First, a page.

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Aging Cell. 2013 Jun;12(3):415-25. doi: 10.1111/acel.12073. Epub 2013 Apr 19.

Impaired mitochondrial fatty acid oxidation and insulin resistance in aging: novel protective role of glutathione.

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1
Translational Metabolism Unit, Division of Diabetes, Endocrinology and Metabolism, Baylor College of Medicine, Houston, TX 77030, USA.

Abstract

Aging is associated with impaired fasted oxidation of nonesterified fatty acids (NEFA) suggesting a mitochondrial defect. Aging is also associated with deficiency of glutathione (GSH), an important mitochondrial antioxidant, and with insulin resistance. This study tested whether GSH deficiency in aging contributes to impaired mitochondrial NEFA oxidation and insulin resistance, and whether GSH restoration reverses these defects. Three studies were conducted: (i) in 82-week-old C57BL/6 mice, the effect of naturally occurring GSH deficiency and its restoration on mitochondrial (13) C1 -palmitate oxidation and glucose metabolism was compared with 22-week-old C57BL/6 mice; (ii) in 20-week C57BL/6 mice, the effect of GSH depletion on mitochondrial oxidation of (13) C1 -palmitate and glucose metabolism was studied; (iii) the effect of GSH deficiency and its restoration on fasted NEFA oxidation and insulin resistance was studied in GSH-deficient elderly humans, and compared with GSH-replete young humans. Chronic GSH deficiency in old mice and elderly humans was associated with decreased fasted mitochondrial NEFA oxidation and insulin resistance, and these defects were reversed with GSH restoration. Acute depletion of GSH in young mice resulted in lower mitochondrial NEFA oxidation, but did not alter glucose metabolism. These data suggest that GSH is a novel regulator of mitochondrial NEFA oxidation and insulin resistance in aging. Chronic GSH deficiency promotes impaired NEFA oxidation and insulin resistance, and GSH restoration reverses these defects. Supplementing diets of elderly humans with cysteine and glycine to correct GSH deficiency could provide significant metabolic benefits.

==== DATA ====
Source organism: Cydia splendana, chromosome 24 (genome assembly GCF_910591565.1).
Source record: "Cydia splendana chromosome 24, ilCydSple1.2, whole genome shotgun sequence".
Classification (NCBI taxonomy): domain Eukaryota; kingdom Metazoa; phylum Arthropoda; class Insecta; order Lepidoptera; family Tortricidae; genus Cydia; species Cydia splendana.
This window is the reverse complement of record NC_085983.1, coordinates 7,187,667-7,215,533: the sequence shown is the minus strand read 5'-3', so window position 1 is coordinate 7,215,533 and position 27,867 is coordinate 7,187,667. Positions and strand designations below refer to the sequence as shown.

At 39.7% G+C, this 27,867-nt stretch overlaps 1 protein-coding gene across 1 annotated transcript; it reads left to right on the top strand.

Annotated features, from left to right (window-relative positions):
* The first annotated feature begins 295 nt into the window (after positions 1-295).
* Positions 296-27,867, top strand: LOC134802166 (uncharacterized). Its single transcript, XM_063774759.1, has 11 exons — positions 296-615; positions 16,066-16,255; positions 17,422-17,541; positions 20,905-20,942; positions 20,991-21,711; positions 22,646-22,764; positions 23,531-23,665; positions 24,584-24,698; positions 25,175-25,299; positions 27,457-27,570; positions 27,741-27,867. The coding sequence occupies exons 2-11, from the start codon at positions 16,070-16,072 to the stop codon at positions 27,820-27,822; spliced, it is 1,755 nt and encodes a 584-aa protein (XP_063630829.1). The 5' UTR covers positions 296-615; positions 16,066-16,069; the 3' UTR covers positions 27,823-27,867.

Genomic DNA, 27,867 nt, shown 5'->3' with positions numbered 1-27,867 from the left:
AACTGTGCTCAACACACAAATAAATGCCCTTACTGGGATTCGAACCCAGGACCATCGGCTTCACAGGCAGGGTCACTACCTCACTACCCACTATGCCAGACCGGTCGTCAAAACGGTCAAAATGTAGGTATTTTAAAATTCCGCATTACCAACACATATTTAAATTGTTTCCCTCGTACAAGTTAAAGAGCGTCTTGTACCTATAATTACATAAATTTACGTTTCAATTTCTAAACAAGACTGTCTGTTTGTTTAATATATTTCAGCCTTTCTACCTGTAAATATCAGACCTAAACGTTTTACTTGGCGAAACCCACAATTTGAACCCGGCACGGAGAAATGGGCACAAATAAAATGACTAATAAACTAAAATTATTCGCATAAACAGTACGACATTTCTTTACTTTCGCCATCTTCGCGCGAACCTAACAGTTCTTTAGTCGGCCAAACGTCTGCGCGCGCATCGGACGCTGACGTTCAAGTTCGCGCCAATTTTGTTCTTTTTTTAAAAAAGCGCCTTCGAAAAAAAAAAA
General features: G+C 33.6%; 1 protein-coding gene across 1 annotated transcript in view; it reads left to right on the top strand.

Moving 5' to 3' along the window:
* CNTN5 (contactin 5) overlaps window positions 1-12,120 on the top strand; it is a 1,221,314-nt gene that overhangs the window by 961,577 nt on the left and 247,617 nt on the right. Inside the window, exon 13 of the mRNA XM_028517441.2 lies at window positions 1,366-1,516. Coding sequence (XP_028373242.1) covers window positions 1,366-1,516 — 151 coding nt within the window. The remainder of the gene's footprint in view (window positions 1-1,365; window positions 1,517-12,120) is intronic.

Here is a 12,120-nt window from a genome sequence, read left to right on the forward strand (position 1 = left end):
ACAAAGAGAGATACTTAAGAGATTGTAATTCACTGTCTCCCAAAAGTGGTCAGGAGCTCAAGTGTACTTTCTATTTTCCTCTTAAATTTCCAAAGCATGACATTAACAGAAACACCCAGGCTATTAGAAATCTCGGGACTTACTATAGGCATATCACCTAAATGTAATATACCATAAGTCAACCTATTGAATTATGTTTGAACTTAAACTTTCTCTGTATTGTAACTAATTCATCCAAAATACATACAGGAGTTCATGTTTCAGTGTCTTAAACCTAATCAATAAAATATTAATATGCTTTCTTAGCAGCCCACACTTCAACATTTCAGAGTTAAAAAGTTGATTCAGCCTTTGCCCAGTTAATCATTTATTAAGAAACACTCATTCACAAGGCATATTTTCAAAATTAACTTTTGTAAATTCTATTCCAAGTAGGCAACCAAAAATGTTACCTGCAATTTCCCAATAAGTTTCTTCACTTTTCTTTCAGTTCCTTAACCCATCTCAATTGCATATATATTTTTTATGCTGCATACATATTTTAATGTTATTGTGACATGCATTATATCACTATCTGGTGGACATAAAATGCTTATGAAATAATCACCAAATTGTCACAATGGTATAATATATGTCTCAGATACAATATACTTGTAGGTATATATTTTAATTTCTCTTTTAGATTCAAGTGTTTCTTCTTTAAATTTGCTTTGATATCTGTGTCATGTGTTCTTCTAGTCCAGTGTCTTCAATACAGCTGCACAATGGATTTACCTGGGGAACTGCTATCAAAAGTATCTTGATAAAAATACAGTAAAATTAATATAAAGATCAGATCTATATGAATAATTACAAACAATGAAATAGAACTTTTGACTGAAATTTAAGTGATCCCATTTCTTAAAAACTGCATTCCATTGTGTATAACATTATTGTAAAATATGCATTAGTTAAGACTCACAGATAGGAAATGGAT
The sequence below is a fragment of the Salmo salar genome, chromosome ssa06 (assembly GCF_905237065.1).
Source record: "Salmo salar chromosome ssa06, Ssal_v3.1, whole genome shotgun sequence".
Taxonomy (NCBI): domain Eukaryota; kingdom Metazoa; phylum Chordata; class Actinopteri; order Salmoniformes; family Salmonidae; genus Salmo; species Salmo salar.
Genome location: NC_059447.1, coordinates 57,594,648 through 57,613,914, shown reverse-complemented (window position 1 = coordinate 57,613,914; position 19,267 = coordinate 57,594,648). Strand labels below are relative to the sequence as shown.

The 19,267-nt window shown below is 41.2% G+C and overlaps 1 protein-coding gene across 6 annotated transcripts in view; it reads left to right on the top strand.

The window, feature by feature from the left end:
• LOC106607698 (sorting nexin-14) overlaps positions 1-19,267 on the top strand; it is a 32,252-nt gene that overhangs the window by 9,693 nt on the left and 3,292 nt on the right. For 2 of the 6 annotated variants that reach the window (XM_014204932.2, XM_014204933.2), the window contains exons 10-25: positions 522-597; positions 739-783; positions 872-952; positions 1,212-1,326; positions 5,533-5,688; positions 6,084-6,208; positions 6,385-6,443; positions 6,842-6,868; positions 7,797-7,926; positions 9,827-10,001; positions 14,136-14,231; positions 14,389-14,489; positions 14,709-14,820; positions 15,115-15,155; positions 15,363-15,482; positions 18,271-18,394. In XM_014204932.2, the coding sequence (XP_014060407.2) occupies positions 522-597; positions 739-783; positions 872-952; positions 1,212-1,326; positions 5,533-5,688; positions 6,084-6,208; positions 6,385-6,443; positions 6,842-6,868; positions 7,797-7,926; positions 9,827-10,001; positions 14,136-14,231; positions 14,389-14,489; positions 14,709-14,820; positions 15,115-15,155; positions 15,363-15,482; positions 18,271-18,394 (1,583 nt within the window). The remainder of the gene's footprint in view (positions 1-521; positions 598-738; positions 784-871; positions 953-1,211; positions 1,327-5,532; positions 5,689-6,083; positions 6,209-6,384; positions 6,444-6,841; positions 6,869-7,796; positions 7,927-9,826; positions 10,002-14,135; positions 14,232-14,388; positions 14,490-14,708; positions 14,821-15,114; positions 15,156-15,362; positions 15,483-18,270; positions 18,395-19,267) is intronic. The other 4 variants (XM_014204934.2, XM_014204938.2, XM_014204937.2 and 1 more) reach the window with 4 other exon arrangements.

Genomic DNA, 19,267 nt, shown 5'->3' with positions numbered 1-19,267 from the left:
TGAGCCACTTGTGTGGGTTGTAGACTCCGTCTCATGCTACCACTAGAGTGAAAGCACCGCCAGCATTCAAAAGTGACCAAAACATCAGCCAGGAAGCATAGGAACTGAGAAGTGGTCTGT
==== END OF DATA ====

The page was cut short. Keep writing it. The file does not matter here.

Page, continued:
PMID:
23534396
DOI:
10.1111/acel.12073
[Indexed for MEDLINE]
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